Children’s Education: In-Class Programs

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These one-hour presentations are done in your classroom. They include hands-on games and activities designed for a single classroom of no more than 30 students.

BIG MOUTHS (Grades 2-6)

Team activities are used to illustrate the adaptations that help animals survive. Students investigate beak adaptations on birds as well as mouth parts on insects.

SOUNDS GOOD! (Grades K-4)

Animals communicate using distinct sounds. In this presentation, students will sharpen their listening skills as they identify animals by their sounds.

A WEALTH OF WATER (Grades 4-6)

This team activity challenges students to think about our water supplies throughout the planet. Play money is used to discuss water distribution percentages and teams ’invest’ their money as they learn about this important natural resource.

RESOURCE PIZZA (Grades 3-6)

Gardeners and conservationists alike agree that much of what we throw away as trash could be utilized to improve and enrich the soil. In this activity, students create a trash pie and discuss ways to reduce trash and fortify our soil.

INTRODUCTION TO A GARDEN (Preschool & Kindergarten)

Using literature, puppets and toys, youngsters are introduced to the wild world of plants and animals that live in a garden.

D.I.R.T.: DISCOVERING & INVESTIGATING THE REALITIES OF TOPSOIL (Grades 3-6)

The composition and properties of soil are addressed in games and science experiments that allow students to explore dirt and its importance in lives.

FOTO WHAT? UNDERSTANDING PHOTOSYNTHESIS AT LAST (Grades 3-6)

Young students can tell us that plants give us air, but this activity allows them to explore photosynthesis on a deeper level by role playing H2O, CO2, stomata, roots, chloroplasts, and sun. This interactive game provides a breath of fresh air to this complex subject.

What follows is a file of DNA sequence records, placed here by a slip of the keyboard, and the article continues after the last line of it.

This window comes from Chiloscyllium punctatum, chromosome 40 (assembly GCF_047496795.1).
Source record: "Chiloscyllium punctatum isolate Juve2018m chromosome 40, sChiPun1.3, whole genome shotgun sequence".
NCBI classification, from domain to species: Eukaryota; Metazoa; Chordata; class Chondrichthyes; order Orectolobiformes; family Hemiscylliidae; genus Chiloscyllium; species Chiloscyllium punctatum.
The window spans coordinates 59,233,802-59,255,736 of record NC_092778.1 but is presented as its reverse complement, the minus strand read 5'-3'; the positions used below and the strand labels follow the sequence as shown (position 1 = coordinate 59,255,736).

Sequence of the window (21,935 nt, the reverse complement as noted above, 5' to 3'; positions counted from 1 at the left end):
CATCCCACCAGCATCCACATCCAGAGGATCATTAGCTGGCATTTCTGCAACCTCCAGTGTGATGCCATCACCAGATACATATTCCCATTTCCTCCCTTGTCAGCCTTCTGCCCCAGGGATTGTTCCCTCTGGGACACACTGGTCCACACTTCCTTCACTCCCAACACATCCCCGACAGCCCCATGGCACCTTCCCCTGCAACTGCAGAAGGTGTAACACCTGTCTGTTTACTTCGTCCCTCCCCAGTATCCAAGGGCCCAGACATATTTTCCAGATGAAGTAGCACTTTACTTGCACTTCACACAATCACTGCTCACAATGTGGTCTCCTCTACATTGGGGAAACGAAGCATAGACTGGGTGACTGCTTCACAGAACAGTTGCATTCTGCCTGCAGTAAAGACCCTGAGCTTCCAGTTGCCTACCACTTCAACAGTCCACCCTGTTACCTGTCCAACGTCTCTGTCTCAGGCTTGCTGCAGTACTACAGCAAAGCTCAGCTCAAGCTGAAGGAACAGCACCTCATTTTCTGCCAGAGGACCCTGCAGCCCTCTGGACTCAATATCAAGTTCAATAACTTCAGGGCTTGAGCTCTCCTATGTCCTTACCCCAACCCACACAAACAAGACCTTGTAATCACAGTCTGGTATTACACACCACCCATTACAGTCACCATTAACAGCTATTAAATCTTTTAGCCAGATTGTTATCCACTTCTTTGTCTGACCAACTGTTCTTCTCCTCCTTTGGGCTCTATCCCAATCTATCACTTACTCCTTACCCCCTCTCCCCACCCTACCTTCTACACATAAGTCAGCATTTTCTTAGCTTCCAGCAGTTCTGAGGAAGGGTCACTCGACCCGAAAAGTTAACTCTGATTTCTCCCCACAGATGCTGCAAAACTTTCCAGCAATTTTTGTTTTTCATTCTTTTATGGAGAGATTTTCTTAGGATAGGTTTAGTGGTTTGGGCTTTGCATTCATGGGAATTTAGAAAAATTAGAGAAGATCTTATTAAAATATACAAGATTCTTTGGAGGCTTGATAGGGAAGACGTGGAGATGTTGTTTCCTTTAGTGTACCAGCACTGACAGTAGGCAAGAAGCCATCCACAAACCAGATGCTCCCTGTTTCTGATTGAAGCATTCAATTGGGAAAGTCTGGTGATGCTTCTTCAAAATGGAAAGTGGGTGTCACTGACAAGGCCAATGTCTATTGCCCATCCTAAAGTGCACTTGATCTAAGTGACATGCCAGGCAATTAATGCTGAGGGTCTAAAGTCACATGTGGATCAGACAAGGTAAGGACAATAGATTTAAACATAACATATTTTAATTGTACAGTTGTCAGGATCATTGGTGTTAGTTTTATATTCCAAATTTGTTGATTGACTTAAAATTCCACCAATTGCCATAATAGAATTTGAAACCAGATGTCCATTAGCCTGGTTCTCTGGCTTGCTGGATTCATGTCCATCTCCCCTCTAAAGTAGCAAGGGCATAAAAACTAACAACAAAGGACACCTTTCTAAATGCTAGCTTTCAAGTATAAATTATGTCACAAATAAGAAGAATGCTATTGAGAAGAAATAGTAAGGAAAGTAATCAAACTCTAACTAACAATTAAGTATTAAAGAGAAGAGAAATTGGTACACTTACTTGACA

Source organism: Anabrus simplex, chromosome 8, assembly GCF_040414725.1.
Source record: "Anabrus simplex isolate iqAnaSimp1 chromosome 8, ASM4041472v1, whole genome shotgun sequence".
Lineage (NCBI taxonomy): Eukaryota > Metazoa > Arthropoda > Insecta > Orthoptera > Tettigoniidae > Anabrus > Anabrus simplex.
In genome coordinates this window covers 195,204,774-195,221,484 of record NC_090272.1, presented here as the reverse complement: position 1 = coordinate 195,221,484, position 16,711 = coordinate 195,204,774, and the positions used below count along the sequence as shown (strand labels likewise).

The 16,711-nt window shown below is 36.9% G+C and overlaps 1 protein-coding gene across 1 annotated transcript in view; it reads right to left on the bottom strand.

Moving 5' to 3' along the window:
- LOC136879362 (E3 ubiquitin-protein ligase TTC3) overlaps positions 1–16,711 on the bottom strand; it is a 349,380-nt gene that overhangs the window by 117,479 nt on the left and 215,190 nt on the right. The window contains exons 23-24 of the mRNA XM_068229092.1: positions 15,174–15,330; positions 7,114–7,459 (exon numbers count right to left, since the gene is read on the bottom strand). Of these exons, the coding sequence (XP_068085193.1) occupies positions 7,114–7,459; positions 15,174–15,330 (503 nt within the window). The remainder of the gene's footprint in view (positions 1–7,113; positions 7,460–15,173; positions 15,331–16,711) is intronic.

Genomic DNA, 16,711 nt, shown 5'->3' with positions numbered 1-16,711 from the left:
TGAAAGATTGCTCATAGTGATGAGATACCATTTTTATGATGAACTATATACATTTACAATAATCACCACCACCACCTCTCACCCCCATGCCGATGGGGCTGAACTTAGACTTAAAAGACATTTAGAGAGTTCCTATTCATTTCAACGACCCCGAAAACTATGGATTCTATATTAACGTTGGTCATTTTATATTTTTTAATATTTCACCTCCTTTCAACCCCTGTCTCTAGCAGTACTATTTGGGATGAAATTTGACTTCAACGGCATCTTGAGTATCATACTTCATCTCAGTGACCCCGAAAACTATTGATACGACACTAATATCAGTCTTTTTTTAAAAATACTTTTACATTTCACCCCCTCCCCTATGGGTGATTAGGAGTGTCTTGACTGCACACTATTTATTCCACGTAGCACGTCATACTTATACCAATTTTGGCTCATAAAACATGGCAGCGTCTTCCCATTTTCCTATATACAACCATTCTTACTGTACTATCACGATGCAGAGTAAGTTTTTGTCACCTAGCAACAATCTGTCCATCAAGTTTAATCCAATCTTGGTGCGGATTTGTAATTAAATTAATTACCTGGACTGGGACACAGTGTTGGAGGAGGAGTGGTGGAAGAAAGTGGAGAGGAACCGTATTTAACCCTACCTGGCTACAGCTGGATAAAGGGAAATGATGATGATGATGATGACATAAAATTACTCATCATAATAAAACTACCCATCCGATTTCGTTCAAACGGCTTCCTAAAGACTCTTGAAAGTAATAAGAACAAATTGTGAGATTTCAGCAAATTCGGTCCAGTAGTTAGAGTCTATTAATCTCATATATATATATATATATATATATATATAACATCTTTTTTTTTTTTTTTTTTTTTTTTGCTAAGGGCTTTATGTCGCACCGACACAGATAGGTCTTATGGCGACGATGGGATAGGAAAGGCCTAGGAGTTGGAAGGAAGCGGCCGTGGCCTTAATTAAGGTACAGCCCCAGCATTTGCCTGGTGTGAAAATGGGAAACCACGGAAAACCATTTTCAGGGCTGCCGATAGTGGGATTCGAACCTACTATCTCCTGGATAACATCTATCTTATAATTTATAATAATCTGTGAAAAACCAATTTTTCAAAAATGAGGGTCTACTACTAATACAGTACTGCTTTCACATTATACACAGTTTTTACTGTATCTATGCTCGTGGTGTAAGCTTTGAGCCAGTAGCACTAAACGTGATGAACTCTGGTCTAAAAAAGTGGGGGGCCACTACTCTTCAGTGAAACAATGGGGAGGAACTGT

PIECES OF THE EARTH (Grades K-5)

Students identify the natural resources used to produce the everyday items we use as they play a classroom-sized version of the memory game. Renewable and non-renewable properties, environmental responsibility and resource conservation activities are included.

A DROP AROUND THE WORLD (Grades 2-6)

This action-packed version of Project Wet’s watercycle game will allow students to traverse the globe (or at least the classroom) as they follow the life-cycle of a water droplet. Opportunities to explore human impact on water quality are included.

PLANTS-ALIKE & DIFFERENT (Grades 1-6)

Students will be challenged to discover the identity of the “mystery” produce by separating several common fruits and vegetables into groups based on their similarities and differences. Finally, students will put their classification skills to work by using a dichotomous key to identify the leaves of several common trees. A leaf relay will be substituted for younger students.

NOT A DROP TO DRINK (All ages)

Using the enviroscape 3D model of a watershed, students will learn about watersheds and human impact on our waterways, both locally and globally. This extremely engaging, hands-on program will increase students’ understanding of how their own everyday activities affect the earth. Students will gain an understanding of sources of pollution, erosion, weathering, sedimentation and best management practices to prevent them. Please note this class is 90 minutes long and requires moving some classroom furniture. The charge is $75.

PLANTS ON YOUR PLATE (Grades K – 3)

Plant based foods come from all different parts of a plant. Students will identify each plant part and its function while tasting different parts of a plant. Discover a variety of fruits and vegetables and the health benefits of these on your plate.

NEW FOR 2015

BUILD-A-BIN (Grades K-8)

Learn the simplicity of worm composting through hands-on experiments that explore the elements of a perfect worm habitat. Build a worm bin with your students and play games to discover exactly what your worms will eat. BONUS: For an additional $5, the bin will be left with the classroom for teachers who are committed to classroom composting.

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Questions? Call (419) 536.5589 or email education@toledogarden.org